The Uruguayan Forestry Miracle: Exploring Sustainable Practices
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In the late 1990s, Uruguay faced an economic crisis that put it on a path of destruction. Fortunately, the country found hope for recovery in its forestry industry through eucalyptus and pine plantations. By planting and managing eucalyptus forests, Uruguay boosted its economy and provided jobs for its citizens.
The Uruguayan eucalyptus and pine forestry miracle began with two paper mills: Botnia and Montes del Plata. These two companies heavily invested in infrastructure, technology, labour training, and equipment modernization to transform the country’s forests into planted ones filled with eucalyptus trees. This resulted in an increase in productivity while also promoting sustainability practices such as avoiding deforestation.
Tree plantations in Uruguay total one million hectares which represents about 6% of the country’s land.
Uruguay has achieved something extraordinary in a continent known for its wide range of ecosystems; its forests have grown in size despite the rest of South America’s rapidly depleting native forests. How did this “forestry miracle” come to be? Through a program that replaced traditional timber with fast-growing eucalyptus and the creation of several pulp mills to export paper products and wood pellets around the world, Uruguay is a beacon of sustainable forestry practices. The country has also created an impressive network of protected national parks, wildlife refuges and reserves, such as Santa Teresa National Park and Quebrada de los Cuervos Natural Monument. These are just a few examples of Uruguay’s efforts to protect its forests and promote responsible forestry practices.
Uruguay is now dedicated to sustainable forestry, unique in the region for its effectless
The Forestry Law (Ley Forestal 15939) was approved in 1987. Thirty years later, the sector represents 3.5% of the country’s GDP (a total of USD 56 billion in 2019) and generates USD 2,000 million in exports, according to the SPF. Before the law, man-made forestry plantations comprised around 50,000 hectares – today, they total one million hectares, representing about 6% of the country’s land.
The remaining 5% of the land comprises native forests which grow on riverbanks and are protected by Ley Forestal
Uruguay is one of the few countries in the region whose exotic forests have expanded; in the 1990s, they occupied 660,000 hectares, and now they’ve surpassed 1,000,000 hectares.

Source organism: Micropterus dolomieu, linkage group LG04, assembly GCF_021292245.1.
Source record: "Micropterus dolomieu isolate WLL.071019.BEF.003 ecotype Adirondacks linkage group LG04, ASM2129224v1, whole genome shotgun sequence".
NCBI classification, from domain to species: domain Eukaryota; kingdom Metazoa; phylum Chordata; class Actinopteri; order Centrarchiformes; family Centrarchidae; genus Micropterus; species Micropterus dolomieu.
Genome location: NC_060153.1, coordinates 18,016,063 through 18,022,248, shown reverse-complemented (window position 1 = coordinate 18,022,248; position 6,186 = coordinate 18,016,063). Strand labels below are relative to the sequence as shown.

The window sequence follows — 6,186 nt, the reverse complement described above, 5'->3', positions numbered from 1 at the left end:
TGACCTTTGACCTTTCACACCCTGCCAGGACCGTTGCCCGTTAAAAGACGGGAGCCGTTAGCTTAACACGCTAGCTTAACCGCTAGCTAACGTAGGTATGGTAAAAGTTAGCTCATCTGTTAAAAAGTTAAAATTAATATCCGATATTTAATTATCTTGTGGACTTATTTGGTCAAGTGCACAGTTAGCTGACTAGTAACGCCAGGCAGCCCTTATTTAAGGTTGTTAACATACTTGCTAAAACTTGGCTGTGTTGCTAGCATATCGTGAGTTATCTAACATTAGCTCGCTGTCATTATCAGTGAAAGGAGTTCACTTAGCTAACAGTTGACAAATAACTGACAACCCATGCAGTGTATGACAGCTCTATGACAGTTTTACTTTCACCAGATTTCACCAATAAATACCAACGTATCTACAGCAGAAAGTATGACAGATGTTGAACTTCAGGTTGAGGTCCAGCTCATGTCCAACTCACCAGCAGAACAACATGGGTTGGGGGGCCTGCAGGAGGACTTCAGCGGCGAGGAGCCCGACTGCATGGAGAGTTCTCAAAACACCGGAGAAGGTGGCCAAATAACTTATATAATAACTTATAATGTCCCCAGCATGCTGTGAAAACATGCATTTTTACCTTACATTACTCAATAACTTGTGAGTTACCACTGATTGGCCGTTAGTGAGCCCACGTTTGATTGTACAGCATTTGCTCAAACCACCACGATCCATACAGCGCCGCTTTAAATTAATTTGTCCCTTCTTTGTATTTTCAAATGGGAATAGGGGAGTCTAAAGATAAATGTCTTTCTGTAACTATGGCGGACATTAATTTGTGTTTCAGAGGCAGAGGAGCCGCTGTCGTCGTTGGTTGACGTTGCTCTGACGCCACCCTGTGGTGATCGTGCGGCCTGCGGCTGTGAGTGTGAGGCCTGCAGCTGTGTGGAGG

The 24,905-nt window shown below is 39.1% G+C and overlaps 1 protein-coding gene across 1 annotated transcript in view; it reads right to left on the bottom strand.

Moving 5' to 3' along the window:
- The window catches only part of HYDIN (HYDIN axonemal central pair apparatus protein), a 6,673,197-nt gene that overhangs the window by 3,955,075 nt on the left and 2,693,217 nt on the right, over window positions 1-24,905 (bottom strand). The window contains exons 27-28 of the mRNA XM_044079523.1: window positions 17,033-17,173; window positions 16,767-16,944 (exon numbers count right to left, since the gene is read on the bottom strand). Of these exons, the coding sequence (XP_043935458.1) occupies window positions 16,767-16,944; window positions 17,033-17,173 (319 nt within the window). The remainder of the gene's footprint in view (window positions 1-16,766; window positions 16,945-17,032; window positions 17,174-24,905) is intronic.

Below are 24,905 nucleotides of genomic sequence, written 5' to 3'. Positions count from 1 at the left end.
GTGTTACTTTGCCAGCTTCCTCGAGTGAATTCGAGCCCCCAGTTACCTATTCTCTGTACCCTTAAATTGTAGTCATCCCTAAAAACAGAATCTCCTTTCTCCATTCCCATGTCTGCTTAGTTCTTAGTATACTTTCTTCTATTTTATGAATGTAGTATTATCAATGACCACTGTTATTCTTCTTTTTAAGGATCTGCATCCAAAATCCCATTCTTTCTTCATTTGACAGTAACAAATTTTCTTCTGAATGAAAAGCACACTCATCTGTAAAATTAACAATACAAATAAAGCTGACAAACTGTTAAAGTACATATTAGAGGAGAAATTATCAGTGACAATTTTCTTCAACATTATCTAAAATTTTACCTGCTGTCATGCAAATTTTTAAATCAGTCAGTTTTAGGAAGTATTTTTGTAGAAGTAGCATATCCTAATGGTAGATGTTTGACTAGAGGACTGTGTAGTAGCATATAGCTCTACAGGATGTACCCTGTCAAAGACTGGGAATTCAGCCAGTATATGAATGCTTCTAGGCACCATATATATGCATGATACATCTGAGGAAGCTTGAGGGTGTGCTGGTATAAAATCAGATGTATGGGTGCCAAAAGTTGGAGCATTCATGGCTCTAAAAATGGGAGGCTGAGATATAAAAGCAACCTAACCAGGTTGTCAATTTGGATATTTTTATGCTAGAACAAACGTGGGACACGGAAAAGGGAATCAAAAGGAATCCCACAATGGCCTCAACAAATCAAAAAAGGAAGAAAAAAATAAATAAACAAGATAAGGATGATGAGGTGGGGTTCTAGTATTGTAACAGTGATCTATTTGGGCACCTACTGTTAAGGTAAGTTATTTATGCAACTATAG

In the 1980s, Uruguay had a really advanced mapping system of all its territory, which allowed forest companies to identify soils with good potential for forestry, despite having low productivity for traditional land uses.
The law implemented a pioneering land management programme, and new forests containing 80% eucalyptus and 20% pine trees were planted to provide raw materials for the wood and pulp industries. Both are the most productive and adaptable types of trees for local conditions.
Forests are an important tool against climate change
The implementation of the pulp industry was gradual, as it first needed fully grown trees. The first pulp plant was the UPM Fray Bentos mill, inaugurated in 2007. The country’s second pulp mill was established in 2014. The third one, UPM’s Paso de los Toros mill, was completed in 2022 and will increase GDP by 2%, producing renewable energy by 10% and employing a further 10,000 people.
Forest plantations have also reversed unemployment figures in rural areas, improving the economic and working conditions of those living in the country’s interior. Currently, the forestry industry employs 25,000 people, plus 50% of those working in tree nurseries are women.
The new forests help counteract CO2 emissions from livestock, one of Uruguay’s major industries and generate a huge carbon sink. Moreover, more than 80% of the forestry industry is certified by FSC® or PEFCTM, closing the life-cycle of a success story that proves that doing things differently is sometimes the way forward.
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